Obama’s Iraq is an evening of short films never before seen in America. Shot on the other side of the blast shields in Iraq’s walled cities, it covers a very different side of the war than is ever seen on American screens. It reports unembedded from war-torn Falluja, from the giant US prison at Umm Qasr, from the Mehdi Army stronghold inside Sadr City — from the places where mainstream corporate channels can not or will not go.
The war in Iraq is not over. Hundreds of thousands of our troops are still on the ground, and Iraq is still occupied and in ruins. The neo-cons are out of power, but the battle for Iraq’s future is far from over.
Iraq has faded from the headlines, but with over 1 million Iraqi dead, 4 million refugees, 4,000 dead American soldiers and a total cost of 1-4 trillion dollars, the war in Iraq remains the most important fact of American politics. The scraps of television coverage that still make the news don’t go far beyond US military press releases and Iraqi politicians interviewed inside the Green Zone.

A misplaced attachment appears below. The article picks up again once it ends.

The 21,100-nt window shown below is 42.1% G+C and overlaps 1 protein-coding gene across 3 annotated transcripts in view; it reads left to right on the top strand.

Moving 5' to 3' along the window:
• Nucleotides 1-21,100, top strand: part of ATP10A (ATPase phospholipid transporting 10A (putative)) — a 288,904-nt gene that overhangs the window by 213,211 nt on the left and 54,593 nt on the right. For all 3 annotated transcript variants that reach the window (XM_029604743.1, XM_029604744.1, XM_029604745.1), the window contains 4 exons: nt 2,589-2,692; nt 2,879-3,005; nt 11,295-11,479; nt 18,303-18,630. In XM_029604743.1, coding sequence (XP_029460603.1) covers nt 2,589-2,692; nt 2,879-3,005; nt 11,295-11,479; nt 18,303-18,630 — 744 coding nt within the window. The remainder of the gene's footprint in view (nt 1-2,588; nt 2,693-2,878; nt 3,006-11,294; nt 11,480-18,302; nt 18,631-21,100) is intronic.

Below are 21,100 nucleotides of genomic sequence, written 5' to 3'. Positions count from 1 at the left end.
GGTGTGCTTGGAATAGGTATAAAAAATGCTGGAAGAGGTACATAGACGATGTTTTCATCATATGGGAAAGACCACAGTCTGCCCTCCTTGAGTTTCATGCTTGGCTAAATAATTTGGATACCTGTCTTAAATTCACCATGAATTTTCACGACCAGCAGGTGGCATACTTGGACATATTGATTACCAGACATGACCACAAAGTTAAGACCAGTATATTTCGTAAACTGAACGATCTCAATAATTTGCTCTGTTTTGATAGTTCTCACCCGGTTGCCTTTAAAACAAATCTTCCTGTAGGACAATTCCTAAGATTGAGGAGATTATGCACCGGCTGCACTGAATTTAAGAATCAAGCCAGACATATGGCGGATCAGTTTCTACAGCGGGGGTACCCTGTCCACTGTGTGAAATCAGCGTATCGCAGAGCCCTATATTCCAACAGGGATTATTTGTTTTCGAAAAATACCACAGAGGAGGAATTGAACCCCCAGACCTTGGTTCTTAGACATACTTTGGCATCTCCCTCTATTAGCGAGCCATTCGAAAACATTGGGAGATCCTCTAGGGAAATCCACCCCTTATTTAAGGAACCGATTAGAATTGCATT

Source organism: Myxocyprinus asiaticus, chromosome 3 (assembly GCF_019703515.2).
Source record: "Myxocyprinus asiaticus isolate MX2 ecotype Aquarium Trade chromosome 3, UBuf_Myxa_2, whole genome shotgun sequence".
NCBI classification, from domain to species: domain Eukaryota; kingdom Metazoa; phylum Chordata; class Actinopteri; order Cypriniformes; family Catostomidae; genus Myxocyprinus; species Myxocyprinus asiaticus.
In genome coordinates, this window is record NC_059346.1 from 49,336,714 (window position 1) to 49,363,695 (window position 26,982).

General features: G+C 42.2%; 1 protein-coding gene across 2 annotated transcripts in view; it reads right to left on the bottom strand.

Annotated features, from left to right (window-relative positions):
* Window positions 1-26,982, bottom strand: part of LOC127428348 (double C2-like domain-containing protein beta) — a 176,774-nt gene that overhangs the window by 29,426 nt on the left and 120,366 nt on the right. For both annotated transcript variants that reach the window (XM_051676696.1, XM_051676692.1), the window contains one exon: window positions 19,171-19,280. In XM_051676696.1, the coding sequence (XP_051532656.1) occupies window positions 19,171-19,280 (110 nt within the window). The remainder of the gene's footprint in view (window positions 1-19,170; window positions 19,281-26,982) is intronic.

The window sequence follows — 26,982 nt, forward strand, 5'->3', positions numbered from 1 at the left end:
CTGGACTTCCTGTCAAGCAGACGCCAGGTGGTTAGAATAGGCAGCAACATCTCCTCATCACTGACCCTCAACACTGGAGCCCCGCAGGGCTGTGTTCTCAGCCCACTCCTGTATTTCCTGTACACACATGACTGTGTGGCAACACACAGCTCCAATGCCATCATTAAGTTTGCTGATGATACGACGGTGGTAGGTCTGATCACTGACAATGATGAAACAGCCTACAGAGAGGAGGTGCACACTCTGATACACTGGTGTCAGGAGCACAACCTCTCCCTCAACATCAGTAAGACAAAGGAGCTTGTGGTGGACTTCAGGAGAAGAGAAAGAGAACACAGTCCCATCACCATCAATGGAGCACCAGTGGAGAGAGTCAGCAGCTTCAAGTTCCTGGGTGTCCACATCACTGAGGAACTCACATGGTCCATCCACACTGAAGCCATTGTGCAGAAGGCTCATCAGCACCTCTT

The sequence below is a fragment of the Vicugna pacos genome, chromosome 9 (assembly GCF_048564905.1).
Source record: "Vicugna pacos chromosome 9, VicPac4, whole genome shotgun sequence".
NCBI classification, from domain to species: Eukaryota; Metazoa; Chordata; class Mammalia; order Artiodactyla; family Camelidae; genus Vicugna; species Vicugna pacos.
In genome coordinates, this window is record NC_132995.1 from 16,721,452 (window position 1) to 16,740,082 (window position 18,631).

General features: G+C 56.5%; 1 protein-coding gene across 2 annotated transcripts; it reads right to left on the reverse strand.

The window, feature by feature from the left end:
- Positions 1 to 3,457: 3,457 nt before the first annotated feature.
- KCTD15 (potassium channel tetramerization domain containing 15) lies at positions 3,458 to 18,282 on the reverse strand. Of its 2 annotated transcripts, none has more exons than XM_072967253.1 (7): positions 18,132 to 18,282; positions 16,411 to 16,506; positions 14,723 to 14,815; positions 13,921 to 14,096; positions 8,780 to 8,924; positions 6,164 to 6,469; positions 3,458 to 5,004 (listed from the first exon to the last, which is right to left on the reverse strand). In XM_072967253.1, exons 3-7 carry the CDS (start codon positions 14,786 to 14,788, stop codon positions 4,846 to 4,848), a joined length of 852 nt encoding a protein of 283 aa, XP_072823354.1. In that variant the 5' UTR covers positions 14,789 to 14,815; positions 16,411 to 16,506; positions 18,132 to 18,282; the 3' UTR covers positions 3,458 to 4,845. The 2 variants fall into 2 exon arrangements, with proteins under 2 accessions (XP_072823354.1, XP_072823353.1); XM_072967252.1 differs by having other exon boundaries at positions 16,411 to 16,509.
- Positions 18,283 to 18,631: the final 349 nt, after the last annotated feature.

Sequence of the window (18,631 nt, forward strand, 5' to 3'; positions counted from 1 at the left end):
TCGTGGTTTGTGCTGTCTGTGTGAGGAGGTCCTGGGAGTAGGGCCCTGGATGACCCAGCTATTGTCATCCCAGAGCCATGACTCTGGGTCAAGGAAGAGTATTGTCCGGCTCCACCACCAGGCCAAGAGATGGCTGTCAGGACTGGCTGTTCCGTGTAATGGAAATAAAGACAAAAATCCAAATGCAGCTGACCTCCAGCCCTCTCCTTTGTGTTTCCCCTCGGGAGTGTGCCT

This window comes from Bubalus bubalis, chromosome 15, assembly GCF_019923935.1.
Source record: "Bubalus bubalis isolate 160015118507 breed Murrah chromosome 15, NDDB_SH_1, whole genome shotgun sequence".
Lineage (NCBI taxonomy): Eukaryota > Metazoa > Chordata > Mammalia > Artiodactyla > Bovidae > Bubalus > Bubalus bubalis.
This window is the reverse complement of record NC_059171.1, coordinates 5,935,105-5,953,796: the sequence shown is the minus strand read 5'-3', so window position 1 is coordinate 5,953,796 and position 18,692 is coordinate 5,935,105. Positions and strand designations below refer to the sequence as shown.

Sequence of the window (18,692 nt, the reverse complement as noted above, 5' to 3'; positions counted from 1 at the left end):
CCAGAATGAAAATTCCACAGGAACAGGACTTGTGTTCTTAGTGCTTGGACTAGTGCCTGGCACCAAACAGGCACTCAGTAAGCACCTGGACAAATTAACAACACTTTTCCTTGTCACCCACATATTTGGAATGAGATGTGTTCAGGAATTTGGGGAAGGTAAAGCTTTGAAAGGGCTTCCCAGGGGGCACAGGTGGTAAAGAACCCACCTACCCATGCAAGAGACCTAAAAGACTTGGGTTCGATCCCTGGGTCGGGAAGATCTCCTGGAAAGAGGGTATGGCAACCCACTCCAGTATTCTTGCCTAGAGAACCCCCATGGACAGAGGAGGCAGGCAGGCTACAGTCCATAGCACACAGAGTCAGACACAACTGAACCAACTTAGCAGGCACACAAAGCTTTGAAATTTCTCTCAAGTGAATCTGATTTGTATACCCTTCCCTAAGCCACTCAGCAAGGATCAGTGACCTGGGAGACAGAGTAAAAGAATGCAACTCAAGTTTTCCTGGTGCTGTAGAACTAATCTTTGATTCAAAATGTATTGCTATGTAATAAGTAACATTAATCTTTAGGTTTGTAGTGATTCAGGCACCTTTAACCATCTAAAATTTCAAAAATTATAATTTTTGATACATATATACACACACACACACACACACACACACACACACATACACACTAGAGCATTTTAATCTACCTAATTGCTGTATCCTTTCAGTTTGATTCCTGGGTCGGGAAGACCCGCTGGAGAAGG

The evening will feature three 20-minute films and a discussion lead by: Alaa Majeed, Richard Rowley, and David Enders (Big Noise Films); Perry O’Brian (Iraq Vets Against the War), Judith LeBlanc (United for Peace and Justice), and Arun Gupta (The Indypendent).
Obama’s Iraq asks the questions — what kind of occupation has Obama inherited, and how can we end the war in Iraq?
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